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8.6.13

While people think many laws of the Torah seem counter to objective reason I think it can be shown that most of the time critiques of the Torah are based on ideas of morality that are based on false views like empiricism or moral relativism.

From a philosophical point of view  what is of value in the Torah and Talmud and what is not?First we have to establish a philosophical point of view to start with. and we have to establish a set of ground rules for what constitutes evidence.
I do not start out thinking that everything in the Torah or Talmud is true and then work backwards to eliminate things I don't like.  I start out like Descartes with zero assumptions and then build up.
This is a significant difference between me and Orthodox Jews.
But to get to my point I start with Moral objectivity. I holds that moral claims assert propositions that are at least sometimes objectively true. What is meant here by the qualifier "objectively" is that their truth does not depend on beliefs, feelings, or other attitudes of observers towards the things evaluated.
 I will not here try to counter moral relativism or relativism in general. Nor the lunatic American British Analytic Linguistic schools of thought. [Most serious modern philosophers have awoken to the fact that all twentieth century philosophy is "obviously false" (in the famous words the Professor of philosophy at Berkley John Searle) and so there is no need here to bother with them.]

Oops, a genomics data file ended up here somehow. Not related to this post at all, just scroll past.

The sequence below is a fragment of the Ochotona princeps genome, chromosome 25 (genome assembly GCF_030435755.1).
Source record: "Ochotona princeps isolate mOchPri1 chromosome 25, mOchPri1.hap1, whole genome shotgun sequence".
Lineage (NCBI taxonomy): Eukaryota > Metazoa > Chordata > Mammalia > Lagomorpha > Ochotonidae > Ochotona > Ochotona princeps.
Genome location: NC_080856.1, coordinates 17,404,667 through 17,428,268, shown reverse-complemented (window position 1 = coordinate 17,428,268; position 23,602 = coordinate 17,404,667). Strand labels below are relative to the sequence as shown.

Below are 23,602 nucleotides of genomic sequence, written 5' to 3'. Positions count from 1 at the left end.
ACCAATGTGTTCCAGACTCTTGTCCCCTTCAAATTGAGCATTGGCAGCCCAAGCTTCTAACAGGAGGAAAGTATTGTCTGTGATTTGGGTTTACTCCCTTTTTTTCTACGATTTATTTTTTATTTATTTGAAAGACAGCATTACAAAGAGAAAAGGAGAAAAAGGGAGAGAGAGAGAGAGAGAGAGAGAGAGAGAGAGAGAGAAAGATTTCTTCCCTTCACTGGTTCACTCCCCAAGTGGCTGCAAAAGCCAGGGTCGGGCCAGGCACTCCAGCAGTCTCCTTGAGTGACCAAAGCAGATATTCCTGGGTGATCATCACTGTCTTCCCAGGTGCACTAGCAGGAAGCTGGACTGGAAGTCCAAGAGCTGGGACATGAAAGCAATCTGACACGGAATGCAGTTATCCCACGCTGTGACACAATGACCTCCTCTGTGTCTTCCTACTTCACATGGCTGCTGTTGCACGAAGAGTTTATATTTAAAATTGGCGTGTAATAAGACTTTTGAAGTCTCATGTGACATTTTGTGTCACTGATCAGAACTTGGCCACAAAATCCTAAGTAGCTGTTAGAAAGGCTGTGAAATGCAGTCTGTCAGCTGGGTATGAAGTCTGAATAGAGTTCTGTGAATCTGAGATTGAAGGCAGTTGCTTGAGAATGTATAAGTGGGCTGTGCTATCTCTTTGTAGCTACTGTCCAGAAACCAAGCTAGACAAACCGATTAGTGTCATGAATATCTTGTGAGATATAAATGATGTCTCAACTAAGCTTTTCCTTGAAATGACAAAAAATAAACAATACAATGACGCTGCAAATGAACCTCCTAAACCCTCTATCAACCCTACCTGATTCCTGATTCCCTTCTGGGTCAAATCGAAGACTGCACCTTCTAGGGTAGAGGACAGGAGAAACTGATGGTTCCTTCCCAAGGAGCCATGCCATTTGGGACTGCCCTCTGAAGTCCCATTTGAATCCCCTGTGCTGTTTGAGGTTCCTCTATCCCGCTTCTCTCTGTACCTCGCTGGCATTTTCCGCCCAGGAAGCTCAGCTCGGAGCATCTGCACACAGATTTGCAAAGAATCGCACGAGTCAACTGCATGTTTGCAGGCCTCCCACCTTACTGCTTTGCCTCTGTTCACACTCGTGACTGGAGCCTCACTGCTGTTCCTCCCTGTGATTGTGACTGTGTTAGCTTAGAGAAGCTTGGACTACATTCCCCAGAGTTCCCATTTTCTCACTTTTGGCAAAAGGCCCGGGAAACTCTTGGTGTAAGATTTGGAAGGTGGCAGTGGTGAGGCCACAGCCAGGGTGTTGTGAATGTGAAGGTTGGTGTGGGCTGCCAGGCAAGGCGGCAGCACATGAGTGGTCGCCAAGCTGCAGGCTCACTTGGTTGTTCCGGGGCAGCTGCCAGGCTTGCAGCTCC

So we start with Moral objectivity.. From that standpoint I think there are two things of great value in the Torah and Talmud: the Laws of Morality that can be defended by objective reason and Fear of God.

While people think many laws of the Torah seem counter to objective reason I think it can be shown that most of the time critiques of the Torah are based on ideas of morality that are based on false views like empiricism or moral relativism.


But I do not think that the fanatic  Orthodox approach is right either. We can't assume the whole tradition is right against evidence.  [For example where would the Tyrannosaurs Rex have fit into the ark? Afetr all Noah was commanded to take all living things into the  ark.]

I think the best approach is to combine the two approaches (1) start from the philosophical way from zero assumptions and work up. (2) Work with the basic content of Torah and Mitzvot and only reject what is clearly contrary to evidence. (3) Assume that even you evaluations of evidence and of the Torah itself are flawed and that we all have to listen to people smarter than ourselves.  None of anyone reading this blog are going to examine the Talmud with more rigor than the Tosphot or Rambam or Chaim Soloveitch. \


We are not going to understand evolution better that Stephen Gould or Steve Dutch. We all have to realize our limitations. Aish HaTorah is not going to disprove evolution.


Then you end up with Straightforward Conservative Judaism.